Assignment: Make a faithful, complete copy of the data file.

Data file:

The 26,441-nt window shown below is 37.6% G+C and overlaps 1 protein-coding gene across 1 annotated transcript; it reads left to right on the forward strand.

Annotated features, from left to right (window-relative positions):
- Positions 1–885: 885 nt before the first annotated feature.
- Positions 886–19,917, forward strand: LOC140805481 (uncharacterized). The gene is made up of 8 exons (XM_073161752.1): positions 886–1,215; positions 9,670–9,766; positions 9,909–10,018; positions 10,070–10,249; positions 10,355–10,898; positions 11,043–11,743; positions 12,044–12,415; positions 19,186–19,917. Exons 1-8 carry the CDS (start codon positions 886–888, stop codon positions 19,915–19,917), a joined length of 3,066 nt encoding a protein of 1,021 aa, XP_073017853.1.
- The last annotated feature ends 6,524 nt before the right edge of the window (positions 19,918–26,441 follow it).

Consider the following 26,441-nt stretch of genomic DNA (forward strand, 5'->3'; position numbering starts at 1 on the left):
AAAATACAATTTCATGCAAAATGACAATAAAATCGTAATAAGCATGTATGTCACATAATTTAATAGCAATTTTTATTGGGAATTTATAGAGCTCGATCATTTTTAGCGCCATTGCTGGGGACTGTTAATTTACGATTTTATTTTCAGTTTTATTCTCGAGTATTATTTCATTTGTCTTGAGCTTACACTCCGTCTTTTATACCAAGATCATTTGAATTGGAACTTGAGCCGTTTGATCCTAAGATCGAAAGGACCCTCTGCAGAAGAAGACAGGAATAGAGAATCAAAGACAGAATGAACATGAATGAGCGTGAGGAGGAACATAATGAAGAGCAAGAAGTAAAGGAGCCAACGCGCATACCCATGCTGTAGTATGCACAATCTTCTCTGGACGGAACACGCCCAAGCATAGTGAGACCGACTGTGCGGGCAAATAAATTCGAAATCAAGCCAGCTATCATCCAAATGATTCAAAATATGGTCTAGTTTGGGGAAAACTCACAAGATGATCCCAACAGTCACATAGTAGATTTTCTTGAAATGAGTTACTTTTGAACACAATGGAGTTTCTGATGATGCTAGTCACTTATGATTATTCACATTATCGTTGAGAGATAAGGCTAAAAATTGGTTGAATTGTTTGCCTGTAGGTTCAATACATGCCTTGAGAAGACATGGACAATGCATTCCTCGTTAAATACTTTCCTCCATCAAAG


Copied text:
The 26,441-nt window shown below is 37.6% G+C and overlaps 1 protein-coding gene across 1 annotated transcript; it reads left to right on the forward strand.

Annotated features, from left to right (window-relative positions):
- Positions 1–885: 885 nt before the first annotated feature.
- Positions 886–19,917, forward strand: LOC140805481 (uncharacterized). The gene is made up of 8 exons (XM_073161752.1): positions 886–1,215; positions 9,670–9,766; positions 9,909–10,018; positions 10,070–10,249; positions 10,355–10,898; positions 11,043–11,743; positions 12,044–12,415; positions 19,186–19,917. Exons 1-8 carry the CDS (start codon positions 886–888, stop codon positions 19,915–19,917), a joined length of 3,066 nt encoding a protein of 1,021 aa, XP_073017853.1.
- The last annotated feature ends 6,524 nt before the right edge of the window (positions 19,918–26,441 follow it).

Consider the following 26,441-nt stretch of genomic DNA (forward strand, 5'->3'; position numbering starts at 1 on the left):
AAAATACAATTTCATGCAAAATGACAATAAAATCGTAATAAGCATGTATGTCACATAATTTAATAGCAATTTTTATTGGGAATTTATAGAGCTCGATCATTTTTAGCGCCATTGCTGGGGACTGTTAATTTACGATTTTATTTTCAGTTTTATTCTCGAGTATTATTTCATTTGTCTTGAGCTTACACTCCGTCTTTTATACCAAGATCATTTGAATTGGAACTTGAGCCGTTTGATCCTAAGATCGAAAGGACCCTCTGCAGAAGAAGACAGGAATAGAGAATCAAAGACAGAATGAACATGAATGAGCGTGAGGAGGAACATAATGAAGAGCAAGAAGTAAAGGAGCCAACGCGCATACCCATGCTGTAGTATGCACAATCTTCTCTGGACGGAACACGCCCAAGCATAGTGAGACCGACTGTGCGGGCAAATAAATTCGAAATCAAGCCAGCTATCATCCAAATGATTCAAAATATGGTCTAGTTTGGGGAAAACTCACAAGATGATCCCAACAGTCACATAGTAGATTTTCTTGAAATGAGTTACTTTTGAACACAATGGAGTTTCTGATGATGCTAGTCACTTATGATTATTCACATTATCGTTGAGAGATAAGGCTAAAAATTGGTTGAATTGTTTGCCTGTAGGTTCAATACATGCCTTGAGAAGACATGGACAATGCATTCCTCGTTAAATACTTTCCTCCATCAAAG